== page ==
On to New Orleans! Freedom or death! We’re going to end slavery! Join Us!
Hundreds of reenactors echoed these chants of self-liberated, formerly enslaved people as they marched to seize Orleans territory in 1811. We were performing Slave Rebellion Reenactment (SRR), a community engaged performance spanning 24 miles over two days, through the River Parishes outside New Orleans and culminating in the city itself.
Charles Deslondes, Gilbert, Quamana, Marie Rose and the many enslaved people who were part of the 1811 revolt are unsung heroes: their vision, if known, can inspire many. Their rebellion is a profound “what if?” story. It had a small but real chance of succeeding — what would that have meant for U.S. and world history? Understanding that the past was not predetermined opens the ability for people to dream “what if?” for the future.
Our reenactment restaged and reinterpreted Deslondes’ German Coast Uprising of 1811 — the largest rebellion of enslaved people in United States history, which took place upriver from New Orleans. SRR animated a suppressed history of people with an audacious plan to organize, take up arms and seize Orleans Territory, to fight not just for their own individual emancipation, but to end slavery. It was a project about freedom.
More than 300 Black and Indigenous people, many on horses, armed with prop machetes, sickles and muskets, flags flying, in 19th century garments, singing in English and Creole to African drumming, marched downriver in formation. Alon marche pron libérte.
The procession was jarringly out of place as we advanced past the gated communities, mobile homes, fast food joints, grain elevators and oil refineries along the Mississippi, which have replaced the slave labor camps (aka sugar plantations) of 200 years ago. This historic anomaly formed a cognitive dissonance for viewers, opening space for people to rethink long held assumptions.
We concluded in Congo Square — instrumental for preserving African culture in America — with a celebration, transforming the violent suppression of the freedom fighters into a joyous recognition of their courage and achievement. One by one, reenactors came to the stage and chanted the names of the participants of the 1811 revolt, to an updated version of the Janelle Monáe anthem “Hell You Talmbout,” which recognized the names Black people killed by police.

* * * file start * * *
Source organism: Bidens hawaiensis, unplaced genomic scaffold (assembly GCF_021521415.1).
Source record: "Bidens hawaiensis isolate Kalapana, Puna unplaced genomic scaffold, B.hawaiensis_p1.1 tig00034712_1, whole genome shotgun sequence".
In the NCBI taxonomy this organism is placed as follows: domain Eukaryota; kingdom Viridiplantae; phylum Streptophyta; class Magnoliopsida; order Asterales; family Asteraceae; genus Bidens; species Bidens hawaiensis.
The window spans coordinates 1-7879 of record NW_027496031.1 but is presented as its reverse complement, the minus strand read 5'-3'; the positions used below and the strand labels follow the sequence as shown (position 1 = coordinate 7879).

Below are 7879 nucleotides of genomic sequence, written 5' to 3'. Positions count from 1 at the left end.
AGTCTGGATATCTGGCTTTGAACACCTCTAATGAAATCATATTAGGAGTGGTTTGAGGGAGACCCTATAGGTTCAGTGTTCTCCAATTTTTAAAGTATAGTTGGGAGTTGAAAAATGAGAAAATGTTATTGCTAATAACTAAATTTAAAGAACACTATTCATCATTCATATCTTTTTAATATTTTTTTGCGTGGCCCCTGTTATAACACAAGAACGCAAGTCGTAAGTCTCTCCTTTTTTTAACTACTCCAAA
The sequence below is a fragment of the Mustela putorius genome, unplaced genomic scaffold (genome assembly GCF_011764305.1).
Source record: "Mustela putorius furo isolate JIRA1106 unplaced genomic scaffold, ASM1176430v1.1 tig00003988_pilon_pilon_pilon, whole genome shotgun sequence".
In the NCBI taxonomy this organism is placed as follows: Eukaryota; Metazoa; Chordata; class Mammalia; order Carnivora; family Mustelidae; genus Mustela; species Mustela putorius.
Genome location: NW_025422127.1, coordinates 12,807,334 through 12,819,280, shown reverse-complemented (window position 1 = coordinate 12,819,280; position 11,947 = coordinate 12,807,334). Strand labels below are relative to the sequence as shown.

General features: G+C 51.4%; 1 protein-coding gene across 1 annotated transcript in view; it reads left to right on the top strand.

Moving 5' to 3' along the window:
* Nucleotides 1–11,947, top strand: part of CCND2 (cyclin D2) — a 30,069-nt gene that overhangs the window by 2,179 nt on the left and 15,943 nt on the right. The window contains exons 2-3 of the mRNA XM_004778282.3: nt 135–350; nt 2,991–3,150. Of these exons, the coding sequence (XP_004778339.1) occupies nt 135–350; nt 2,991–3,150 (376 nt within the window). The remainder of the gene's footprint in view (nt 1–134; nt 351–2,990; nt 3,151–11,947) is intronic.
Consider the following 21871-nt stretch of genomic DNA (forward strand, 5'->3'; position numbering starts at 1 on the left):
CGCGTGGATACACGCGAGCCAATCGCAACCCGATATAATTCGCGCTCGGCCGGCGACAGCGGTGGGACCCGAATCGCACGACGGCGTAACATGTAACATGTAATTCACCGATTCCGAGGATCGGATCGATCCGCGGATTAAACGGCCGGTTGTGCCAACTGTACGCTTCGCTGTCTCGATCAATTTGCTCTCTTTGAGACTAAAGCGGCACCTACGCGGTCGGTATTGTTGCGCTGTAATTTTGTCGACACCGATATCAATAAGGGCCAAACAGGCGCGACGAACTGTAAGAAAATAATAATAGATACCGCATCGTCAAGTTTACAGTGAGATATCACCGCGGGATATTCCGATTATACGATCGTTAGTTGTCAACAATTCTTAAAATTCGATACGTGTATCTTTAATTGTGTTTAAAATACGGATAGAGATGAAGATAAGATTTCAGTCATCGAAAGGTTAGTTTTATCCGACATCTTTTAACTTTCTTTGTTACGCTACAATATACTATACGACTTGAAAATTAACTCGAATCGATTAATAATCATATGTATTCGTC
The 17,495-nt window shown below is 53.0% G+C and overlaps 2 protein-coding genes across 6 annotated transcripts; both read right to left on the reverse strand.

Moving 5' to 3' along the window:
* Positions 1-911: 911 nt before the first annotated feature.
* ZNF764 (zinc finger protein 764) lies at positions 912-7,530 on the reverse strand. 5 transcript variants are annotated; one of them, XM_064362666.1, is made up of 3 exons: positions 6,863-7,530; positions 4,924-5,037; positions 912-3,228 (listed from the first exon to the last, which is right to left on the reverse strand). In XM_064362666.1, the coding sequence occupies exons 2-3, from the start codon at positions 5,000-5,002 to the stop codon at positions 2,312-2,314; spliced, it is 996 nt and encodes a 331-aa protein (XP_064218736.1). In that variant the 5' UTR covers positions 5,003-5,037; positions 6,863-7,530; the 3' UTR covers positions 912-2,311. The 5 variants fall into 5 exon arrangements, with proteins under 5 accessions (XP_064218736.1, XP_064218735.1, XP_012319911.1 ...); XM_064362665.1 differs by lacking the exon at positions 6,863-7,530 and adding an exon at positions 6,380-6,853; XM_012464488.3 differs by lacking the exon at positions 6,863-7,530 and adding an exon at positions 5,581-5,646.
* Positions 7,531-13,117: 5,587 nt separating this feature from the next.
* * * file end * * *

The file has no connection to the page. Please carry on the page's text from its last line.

I conceived of Slave Rebellion Reenactment six years ago at a time of increasing awareness of the systemic oppression of Black people in the United States. Movements had begun to arise that challenged the epidemic of police killings (over 1,100 per year), mass incarceration of 2.3 million people, income inequality and the global climate crisis and its connection to the fossil fuel industry.
Since then, white supremacists, with the approval of the U.S. president, paraded through Charlottesville and drove a car into peaceful demonstrators, killing Heather Heyer. Racists have conducted several mass shootings and have marched through the streets of Portland, Oregon; Sacramento, California; and Detroit, Michigan. Reminiscent of slavery days, parents at the border have been separated from their children and there is discussion of changing citizenship laws in ways that would overrule the 14th Amendment.
My art frequently looks at how the past sets the stage for the present and how this past exists within the present in a new form. SRR was simultaneously about history, and about now. What can we learn from a slave rebellion today? In 1811, the most radical ideas of freedom were in the heads of the enslaved, not in the ideals of America’s Founding Fathers. George Washington, Thomas Jefferson and the other Framers were enslavers and friends of enslavers and the U.S. constitution enshrined slavery and gave disproportionate federal representation to states that enslaved many people.